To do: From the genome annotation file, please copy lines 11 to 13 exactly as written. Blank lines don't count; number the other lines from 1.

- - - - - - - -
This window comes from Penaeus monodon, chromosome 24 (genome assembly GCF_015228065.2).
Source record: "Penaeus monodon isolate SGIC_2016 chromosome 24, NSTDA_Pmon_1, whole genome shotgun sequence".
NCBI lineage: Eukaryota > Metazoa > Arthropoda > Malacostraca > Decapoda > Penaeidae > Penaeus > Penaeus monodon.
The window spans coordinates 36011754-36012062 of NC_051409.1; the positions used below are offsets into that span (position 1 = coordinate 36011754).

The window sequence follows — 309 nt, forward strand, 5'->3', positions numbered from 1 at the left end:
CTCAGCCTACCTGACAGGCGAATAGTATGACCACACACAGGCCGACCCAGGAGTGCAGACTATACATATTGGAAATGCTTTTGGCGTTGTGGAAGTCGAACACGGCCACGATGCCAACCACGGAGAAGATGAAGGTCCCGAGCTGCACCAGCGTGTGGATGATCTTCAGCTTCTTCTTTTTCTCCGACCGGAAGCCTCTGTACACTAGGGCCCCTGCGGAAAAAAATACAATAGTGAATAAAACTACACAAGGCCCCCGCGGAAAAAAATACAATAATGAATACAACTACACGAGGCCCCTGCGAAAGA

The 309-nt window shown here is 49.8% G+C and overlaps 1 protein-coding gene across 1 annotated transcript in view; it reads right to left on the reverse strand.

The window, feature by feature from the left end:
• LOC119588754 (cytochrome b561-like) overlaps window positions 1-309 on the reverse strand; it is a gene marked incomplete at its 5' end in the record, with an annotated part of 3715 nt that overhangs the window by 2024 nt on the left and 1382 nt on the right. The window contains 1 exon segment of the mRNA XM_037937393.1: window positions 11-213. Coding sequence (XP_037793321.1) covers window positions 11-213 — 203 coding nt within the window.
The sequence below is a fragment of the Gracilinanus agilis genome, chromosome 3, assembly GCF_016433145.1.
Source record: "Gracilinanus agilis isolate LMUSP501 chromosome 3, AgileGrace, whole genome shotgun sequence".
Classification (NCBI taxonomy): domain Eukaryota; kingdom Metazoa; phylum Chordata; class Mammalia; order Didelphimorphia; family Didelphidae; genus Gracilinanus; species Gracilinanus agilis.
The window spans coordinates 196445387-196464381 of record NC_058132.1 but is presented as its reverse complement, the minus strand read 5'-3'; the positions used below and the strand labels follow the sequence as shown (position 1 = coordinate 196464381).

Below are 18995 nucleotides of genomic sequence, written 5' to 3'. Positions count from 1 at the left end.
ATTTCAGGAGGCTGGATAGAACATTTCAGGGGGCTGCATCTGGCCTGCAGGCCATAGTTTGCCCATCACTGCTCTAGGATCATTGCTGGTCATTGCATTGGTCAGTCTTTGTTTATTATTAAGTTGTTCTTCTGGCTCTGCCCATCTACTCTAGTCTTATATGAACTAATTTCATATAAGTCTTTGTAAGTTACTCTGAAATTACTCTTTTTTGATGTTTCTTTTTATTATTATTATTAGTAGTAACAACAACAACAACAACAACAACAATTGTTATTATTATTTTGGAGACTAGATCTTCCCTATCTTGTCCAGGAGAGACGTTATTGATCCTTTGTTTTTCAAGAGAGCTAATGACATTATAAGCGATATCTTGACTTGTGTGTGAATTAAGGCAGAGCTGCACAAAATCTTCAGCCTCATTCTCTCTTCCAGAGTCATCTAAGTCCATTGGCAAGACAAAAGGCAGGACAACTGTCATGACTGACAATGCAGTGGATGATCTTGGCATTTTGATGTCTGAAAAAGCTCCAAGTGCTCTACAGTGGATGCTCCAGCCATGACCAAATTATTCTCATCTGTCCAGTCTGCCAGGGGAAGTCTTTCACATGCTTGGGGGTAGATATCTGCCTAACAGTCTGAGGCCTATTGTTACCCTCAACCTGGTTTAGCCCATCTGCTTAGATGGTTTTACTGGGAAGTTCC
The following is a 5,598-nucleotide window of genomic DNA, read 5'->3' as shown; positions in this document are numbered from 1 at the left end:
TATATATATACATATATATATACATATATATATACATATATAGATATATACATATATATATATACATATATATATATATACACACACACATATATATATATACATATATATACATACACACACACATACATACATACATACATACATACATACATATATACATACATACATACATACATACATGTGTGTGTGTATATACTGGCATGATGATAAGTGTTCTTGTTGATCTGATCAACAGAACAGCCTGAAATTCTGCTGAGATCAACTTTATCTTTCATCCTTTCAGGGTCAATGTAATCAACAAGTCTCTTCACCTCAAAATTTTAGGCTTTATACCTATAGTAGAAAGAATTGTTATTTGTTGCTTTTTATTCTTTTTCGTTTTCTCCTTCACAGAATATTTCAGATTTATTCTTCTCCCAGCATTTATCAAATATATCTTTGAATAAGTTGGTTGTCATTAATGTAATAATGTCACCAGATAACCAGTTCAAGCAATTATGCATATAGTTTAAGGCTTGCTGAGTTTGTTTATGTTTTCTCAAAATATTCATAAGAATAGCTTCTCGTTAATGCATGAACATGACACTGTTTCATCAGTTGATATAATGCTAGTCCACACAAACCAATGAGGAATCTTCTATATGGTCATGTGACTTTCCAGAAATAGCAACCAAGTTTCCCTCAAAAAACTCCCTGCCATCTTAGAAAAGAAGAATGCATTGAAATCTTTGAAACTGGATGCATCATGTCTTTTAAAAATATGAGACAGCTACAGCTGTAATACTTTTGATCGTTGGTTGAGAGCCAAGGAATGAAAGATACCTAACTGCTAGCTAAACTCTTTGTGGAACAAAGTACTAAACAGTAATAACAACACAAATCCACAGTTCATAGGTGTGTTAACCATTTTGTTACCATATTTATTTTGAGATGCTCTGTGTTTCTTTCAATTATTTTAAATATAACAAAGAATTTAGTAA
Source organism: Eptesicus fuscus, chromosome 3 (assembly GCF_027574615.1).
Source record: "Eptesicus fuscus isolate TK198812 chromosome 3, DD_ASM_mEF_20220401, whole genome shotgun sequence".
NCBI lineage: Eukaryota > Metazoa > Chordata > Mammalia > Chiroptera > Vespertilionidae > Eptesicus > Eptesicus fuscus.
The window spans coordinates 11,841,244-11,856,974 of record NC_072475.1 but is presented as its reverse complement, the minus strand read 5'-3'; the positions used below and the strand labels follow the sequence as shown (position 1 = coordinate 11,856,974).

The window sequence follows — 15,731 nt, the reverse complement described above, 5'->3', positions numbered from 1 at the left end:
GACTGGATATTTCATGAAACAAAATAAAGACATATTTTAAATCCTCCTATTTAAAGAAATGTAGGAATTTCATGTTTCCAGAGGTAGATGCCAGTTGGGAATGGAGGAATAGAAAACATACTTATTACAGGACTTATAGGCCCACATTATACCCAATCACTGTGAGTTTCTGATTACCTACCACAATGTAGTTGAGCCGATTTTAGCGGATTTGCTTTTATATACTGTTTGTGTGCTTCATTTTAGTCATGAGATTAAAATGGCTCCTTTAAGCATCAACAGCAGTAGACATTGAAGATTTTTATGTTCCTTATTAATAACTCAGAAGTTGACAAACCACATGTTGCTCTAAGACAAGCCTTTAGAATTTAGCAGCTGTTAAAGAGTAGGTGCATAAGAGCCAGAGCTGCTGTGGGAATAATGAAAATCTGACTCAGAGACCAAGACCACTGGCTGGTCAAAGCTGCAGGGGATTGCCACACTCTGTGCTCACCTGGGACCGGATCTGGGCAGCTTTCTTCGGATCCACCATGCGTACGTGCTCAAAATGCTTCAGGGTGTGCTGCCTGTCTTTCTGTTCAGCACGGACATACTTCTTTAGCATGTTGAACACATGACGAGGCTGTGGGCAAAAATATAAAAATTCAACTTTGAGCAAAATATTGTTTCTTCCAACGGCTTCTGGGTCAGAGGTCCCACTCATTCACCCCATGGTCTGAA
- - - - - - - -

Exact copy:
Source record: "Gracilinanus agilis isolate LMUSP501 chromosome 3, AgileGrace, whole genome shotgun sequence".
Classification (NCBI taxonomy): domain Eukaryota; kingdom Metazoa; phylum Chordata; class Mammalia; order Didelphimorphia; family Didelphidae; genus Gracilinanus; species Gracilinanus agilis.
The window spans coordinates 196445387-196464381 of record NC_058132.1 but is presented as its reverse complement, the minus strand read 5'-3'; the positions used below and the strand labels follow the sequence as shown (position 1 = coordinate 196464381).